In one embodiment, boxes A 403, B 405, C 407 and D 409 utilize a spanning tree protocol to identify and remove loops in data indications network 401. In one embodiment, a protocol that is compatible with the known spanning tree protocol according to ANSI/IEEE Standard 802.1D is utilized by the present invention. Information describing ANSI/IEEE Standard 802.1D may be found in “Information Technology—Telecommunications and Information Exchange between Systems-Local Area Networks—Media Access Control (MAC) Bridges,” International Standard ISO/IEC 10038:1993, ANSI/IEEE Standard 802.1D, 1993 Edition, which is incorporated herein by reference. By using the spanning tree protocol, each box A 403, B 405, C 407 and D 409 is able to learn a spanning tree of the network, which is a subset of the topology of data communications network 401 that is free of loops and has adequate connectivity such that there is a single logical path between every box A 403, B 405, C 407 and D 409 in data communications network 401.

In one embodiment, every box A 403, B 405, C 407 and D 409 transmits a special configuration message in accordance with the teachings of the present invention across each physical link to neighboring boxes. The transmitted configuration messages enable each box to calculate a spanning tree of data communications network 401. In one embodiment, the configuration message is transmitted by boxes A 403, B 405, C 407 and D 409 is compatible with the known configuration bridge protocol data units (BPDUs) defined in IEEE Standard 802.1D. In one embodiment, each configuration message provides information such that each box A 403, B 405, C 407 and D 409 is able to, among other things, select a single box among all the boxes in data communications network 401 to be the “root” box, choose a port that gives a preferred path from the box to the “root” box, determine a path cost of each link to the “root” box, and select ports to be included and not to be included in the spanning tree. In one embodiment, all of the above tasks are realized using a protocol that is compatible with the spanning tree protocol as defined in IEEE Standard 802.1D.

FIG. 5 provides an example of one embodiment of a configuration message 501 in accordance with the teachings of the present invention. As shown in FIG. 5, one embodiment of configuration message 501 includes at least a root ID field 503, a root path cost field 505, a box ID field 507 and a port ID field 509. Root ID field 503 provides the identification of the box in data communications network 401 that is assumed to be the “root” box. Root path cost field 505 provides the cost of the known least cost path to the “root” box from the transmitting box. As will be discussed in greater detail below, in one embodiment, the information provided in root path cost field 505 will be based upon the total combined bandwidth of each physical link of each corresponding multi-link trunk, or individual logical link. Finally, the port ID field 509 provides the identification of the box transmitting the particular configuration message.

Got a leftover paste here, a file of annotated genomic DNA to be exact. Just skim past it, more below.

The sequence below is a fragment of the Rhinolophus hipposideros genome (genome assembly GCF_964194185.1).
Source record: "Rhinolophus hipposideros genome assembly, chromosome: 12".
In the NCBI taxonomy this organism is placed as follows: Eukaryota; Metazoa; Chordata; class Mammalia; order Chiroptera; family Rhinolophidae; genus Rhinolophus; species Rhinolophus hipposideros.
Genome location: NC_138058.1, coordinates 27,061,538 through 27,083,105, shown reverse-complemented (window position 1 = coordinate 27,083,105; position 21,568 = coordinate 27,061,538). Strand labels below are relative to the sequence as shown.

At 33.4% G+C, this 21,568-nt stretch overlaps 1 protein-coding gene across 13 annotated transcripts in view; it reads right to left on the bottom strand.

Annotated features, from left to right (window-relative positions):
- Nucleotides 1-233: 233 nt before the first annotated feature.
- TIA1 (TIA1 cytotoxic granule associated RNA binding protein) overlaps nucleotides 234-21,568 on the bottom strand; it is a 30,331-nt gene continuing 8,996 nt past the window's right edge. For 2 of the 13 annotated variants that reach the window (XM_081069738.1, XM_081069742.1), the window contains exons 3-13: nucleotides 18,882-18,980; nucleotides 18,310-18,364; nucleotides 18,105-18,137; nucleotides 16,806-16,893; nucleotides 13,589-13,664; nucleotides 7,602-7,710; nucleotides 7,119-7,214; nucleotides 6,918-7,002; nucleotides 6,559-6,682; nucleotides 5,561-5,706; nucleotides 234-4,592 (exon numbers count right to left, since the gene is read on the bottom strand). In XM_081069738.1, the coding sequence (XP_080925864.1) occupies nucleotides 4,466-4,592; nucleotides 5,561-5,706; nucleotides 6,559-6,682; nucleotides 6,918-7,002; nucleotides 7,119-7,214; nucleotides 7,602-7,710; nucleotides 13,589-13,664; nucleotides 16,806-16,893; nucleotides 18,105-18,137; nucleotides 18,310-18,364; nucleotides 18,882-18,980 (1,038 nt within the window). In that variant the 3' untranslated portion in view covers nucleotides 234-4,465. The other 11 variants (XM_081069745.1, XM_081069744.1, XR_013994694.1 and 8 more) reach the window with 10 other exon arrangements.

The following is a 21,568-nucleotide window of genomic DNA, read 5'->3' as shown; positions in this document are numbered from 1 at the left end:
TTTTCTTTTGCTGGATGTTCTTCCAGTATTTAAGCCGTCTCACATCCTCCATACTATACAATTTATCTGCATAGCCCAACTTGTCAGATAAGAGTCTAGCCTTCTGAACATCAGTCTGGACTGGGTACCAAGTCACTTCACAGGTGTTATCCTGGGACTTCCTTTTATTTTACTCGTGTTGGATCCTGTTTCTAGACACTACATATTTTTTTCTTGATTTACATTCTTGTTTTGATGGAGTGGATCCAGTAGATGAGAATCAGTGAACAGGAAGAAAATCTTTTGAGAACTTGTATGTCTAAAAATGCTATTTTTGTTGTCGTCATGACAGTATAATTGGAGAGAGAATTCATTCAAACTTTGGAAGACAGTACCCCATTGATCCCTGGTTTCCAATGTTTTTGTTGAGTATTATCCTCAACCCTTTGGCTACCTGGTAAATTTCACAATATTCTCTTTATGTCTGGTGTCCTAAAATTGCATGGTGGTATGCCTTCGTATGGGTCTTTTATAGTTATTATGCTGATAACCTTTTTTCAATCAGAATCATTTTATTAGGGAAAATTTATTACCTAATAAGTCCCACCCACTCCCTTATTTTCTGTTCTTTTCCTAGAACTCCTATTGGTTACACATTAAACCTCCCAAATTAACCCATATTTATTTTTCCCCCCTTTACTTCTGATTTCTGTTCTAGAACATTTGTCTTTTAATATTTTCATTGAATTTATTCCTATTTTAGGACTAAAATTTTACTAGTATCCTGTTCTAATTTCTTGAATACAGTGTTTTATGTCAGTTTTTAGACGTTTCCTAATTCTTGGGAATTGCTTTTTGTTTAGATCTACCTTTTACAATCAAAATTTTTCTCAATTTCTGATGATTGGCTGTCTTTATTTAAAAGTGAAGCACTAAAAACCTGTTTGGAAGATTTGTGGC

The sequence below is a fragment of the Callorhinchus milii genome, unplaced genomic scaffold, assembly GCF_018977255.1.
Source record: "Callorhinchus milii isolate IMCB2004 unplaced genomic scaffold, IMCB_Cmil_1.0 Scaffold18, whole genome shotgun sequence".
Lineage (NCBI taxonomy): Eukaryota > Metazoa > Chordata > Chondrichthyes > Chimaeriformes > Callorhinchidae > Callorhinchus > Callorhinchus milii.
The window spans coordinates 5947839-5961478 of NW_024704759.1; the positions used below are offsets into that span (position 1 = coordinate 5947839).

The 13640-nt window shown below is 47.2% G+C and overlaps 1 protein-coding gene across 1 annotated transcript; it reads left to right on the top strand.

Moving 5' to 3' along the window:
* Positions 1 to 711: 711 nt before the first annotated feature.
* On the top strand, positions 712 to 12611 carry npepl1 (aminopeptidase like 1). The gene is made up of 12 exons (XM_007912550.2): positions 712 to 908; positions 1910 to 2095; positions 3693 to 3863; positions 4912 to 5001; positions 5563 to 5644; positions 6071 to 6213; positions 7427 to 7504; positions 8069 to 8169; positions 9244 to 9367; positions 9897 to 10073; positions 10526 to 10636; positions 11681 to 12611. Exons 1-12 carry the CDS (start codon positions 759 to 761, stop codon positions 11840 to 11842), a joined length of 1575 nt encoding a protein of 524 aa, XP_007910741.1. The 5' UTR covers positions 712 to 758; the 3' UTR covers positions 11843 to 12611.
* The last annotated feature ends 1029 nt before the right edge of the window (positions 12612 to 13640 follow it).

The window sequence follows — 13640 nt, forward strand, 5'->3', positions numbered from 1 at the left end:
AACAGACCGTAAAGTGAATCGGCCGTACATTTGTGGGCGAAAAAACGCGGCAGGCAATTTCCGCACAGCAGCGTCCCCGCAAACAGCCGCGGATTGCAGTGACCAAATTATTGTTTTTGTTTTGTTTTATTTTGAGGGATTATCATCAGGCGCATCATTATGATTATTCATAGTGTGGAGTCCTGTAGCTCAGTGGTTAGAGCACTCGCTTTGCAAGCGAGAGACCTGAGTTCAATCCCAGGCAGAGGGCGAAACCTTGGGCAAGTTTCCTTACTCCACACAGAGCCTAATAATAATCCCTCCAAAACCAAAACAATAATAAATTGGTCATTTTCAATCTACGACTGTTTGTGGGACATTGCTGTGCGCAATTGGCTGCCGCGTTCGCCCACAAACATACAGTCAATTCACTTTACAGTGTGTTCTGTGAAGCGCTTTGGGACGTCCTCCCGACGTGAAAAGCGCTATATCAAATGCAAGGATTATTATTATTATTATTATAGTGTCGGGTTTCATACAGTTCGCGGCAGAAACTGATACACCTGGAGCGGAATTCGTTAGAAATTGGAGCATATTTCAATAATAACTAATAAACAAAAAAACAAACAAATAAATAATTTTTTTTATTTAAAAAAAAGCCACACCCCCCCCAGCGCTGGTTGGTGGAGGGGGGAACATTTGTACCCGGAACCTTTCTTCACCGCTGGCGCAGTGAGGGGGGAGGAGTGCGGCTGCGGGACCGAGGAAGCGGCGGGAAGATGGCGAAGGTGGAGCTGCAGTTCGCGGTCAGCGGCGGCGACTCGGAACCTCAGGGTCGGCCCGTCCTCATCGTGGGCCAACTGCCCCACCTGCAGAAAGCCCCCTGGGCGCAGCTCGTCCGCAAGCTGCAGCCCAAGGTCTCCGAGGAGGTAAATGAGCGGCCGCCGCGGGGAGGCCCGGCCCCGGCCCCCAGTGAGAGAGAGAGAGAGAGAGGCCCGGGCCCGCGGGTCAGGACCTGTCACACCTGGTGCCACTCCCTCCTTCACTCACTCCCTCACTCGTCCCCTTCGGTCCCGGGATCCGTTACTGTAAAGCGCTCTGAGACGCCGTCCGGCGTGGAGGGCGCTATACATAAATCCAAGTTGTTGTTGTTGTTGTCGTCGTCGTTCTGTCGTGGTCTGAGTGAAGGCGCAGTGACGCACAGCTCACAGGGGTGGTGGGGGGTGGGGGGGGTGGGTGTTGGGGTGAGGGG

In one embodiment, the procedure used by each box A 403, B 405, C 407 and D 409 to identify the “root” box is compatible with the spanning tree protocol as defined in IEEE Standard 802.1D. For example, during operation, each box initially assumes itself to be the “root” box and transmits configuration messages on each of its ports with its own identifier provided in the root ID field 503 with the root path cost of zero. Each box in data communications network 401 continuously receives configuration messages on each of its ports. Each box remembers the “best” configuration message from each port, which is determined by comparing the configuration messages received from a particular port as well as the configuration messages that the box transmits from the particular port.

In one embodiment, the “best” configuration message is determined in general using the following criteria: 1) the configuration message having the lower root ID is the “better” configuration message; 2) if the root ID values are equal, then the configuration message having the lower root path cost and is the “better” configuration message; 3) if the root ID values and the root path cost values are equal, then the configuration message having the lower box ID value is the “better” configuration message; and 4) if the root ID values, the root path cost values and the box ID values are equal, then the configuration message having the lower port ID value is the “better” configuration message.

To illustrate, assume in FIG. 4 that each box A 403, B 405, C 407 and D 409 transmits the configuration messages 501 as described above. Assume further that box A 403 has a lower root ID than box B 405, which has a lower root ID than box C 407, which has a lower root ID than box D 409. As a result, since box A 403 has the lowest root ID, box A 403 will eventually be determined to be the “root” box of data communications network 401 by boxes A 403, B 405, C 407 and D 409 after configurations messages have been transmitted in accordance with the teachings of one embodiment of the present invention.